Design drawing of the National Geographic Resolution.
Lindblad’s new expedition vessel due in 2021 will be named the National Geographic Resolution.
The name reflects the favourite ship of Capt. James Cook, the British explorer and sea captain who made his second and third voyages of exploration aboard the HMS Resolution.
Lindblad Expeditions announced the name at the keel laying of the ship at the Crist shipyard in Gdynia, Poland.
Norway’s Ulstein Group is overseeing the design and construction of the 126-guest ship, which will have the ability to sail in polar waters. The Resolution will have a Polar Class 5 designation, meaning the ship will be able to navigate medium first-year ice year-round.
The Resolution is a sister ship to the National Geographic Endurance, due in April 2020.
There was some interesting back-and-forth last week in federal court between Carnival Corp. chairman Micky Arison and U.S. District Court Judge Patricia Seitz that started out predictably but veered into unexpected territory.
Arison had been summoned to a status conference in the ongoing probation proceedings that Carnival is involved in as a result of Princess Cruises pleading guilty to environmental crimes in 2016.
Seitz was there to hold Carnival’s feet to the fire, in a bid to stop continuing violations of environmental laws that have put her in a position of having to harangue Carnival about the problems.
Then she took a less confrontational tack.
“What do you love about being in your business, Mr Arison?”
Arison, one of the few people in a room full of lawyers and consultants who have actually worked on a cruise ship, recounted his 50-year career at Carnival, which included 32 years as its CEO.
“I’m very proud of what we’ve accomplished,” Arison said. “Obviously we wouldn’t be here if we were perfect.”
Seitz then expressed her admiration for how Carnival reformed some of its processes after the sinking of the Costa Concordia on Jan. 13, 2012.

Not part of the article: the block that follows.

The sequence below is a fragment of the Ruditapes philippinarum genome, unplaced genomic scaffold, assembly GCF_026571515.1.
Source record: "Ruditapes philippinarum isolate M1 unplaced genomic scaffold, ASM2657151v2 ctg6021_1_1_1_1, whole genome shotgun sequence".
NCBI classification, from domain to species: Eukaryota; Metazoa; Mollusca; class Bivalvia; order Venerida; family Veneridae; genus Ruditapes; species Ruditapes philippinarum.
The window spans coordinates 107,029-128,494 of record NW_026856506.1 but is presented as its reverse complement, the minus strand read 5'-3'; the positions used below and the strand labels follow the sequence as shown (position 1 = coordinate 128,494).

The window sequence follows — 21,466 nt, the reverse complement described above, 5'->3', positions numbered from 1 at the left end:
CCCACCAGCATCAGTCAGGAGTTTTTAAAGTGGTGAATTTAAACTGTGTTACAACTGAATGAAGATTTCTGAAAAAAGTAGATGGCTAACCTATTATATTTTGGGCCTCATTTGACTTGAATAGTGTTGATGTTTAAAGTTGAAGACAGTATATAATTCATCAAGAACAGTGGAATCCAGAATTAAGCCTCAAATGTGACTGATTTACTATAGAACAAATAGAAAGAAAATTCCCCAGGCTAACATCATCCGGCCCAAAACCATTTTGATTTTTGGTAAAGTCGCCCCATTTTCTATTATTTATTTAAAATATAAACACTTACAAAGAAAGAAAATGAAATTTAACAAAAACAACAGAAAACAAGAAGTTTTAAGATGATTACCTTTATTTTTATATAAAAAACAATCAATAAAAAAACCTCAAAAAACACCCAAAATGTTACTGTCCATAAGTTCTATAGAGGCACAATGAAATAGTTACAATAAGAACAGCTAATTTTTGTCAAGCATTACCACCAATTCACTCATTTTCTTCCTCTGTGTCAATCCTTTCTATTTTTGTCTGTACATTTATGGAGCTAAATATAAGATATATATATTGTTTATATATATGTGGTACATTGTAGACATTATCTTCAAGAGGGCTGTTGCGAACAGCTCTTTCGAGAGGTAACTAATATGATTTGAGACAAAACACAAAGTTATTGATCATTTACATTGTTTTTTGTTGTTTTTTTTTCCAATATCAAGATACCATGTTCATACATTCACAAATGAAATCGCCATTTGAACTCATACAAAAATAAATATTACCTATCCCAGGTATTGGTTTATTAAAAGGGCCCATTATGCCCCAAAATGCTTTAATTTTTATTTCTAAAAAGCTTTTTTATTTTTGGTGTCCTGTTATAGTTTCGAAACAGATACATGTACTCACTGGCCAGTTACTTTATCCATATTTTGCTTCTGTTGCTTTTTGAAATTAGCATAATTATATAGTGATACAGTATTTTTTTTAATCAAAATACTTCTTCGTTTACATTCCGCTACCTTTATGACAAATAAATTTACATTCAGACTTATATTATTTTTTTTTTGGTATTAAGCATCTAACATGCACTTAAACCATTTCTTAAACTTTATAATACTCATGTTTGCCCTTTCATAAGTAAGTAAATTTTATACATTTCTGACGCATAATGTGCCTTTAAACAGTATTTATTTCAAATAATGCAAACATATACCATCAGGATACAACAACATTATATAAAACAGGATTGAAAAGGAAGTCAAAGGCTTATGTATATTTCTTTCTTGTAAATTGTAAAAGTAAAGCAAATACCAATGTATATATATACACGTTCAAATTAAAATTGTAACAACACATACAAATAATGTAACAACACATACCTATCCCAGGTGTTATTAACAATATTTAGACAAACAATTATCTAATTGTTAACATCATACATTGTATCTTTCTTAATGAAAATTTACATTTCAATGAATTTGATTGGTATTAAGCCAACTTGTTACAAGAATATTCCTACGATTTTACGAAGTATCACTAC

“That was the worst day of my life,” Arison admitted in a hoarse voice.
Arison told Seitz that the Concordia illustrates some of the unique dilemmas in the cruise business that are not always understood by those outside the industry. As an example, he said, Carnival Corp. trains its bridge officers to work as a team. But the Italian Coast Guard, which trains Carnival’s Italian officer corps, had a different approach.
That meant that creating a uniform safety culture across Carnival’s 10 brands was hard to achieve.
“The Italian rules at that time were archaic,” Arison said. “The captain was the master. Other team members [on the bridge] could not question the captain.” Arison said Carnival lobbied hard with the Italian government to change the rules, but only after the Concordia accident were the changes made.
Seitz also had praise for the Arison Maritime Center, which Carnival opened in 2016 in Almere, the Netherlands. There, the company trains 6,500 bridge and engineering officers annually, in state-of-the-art simulators. That also gives the company a roadmap for change, she said.
Arison said that his family — and himself personally — was proud of having created the training centre. “We never put our name on a building in Miami,” he added, despite plenty of offers. “That was one building we were proud to put our name on.”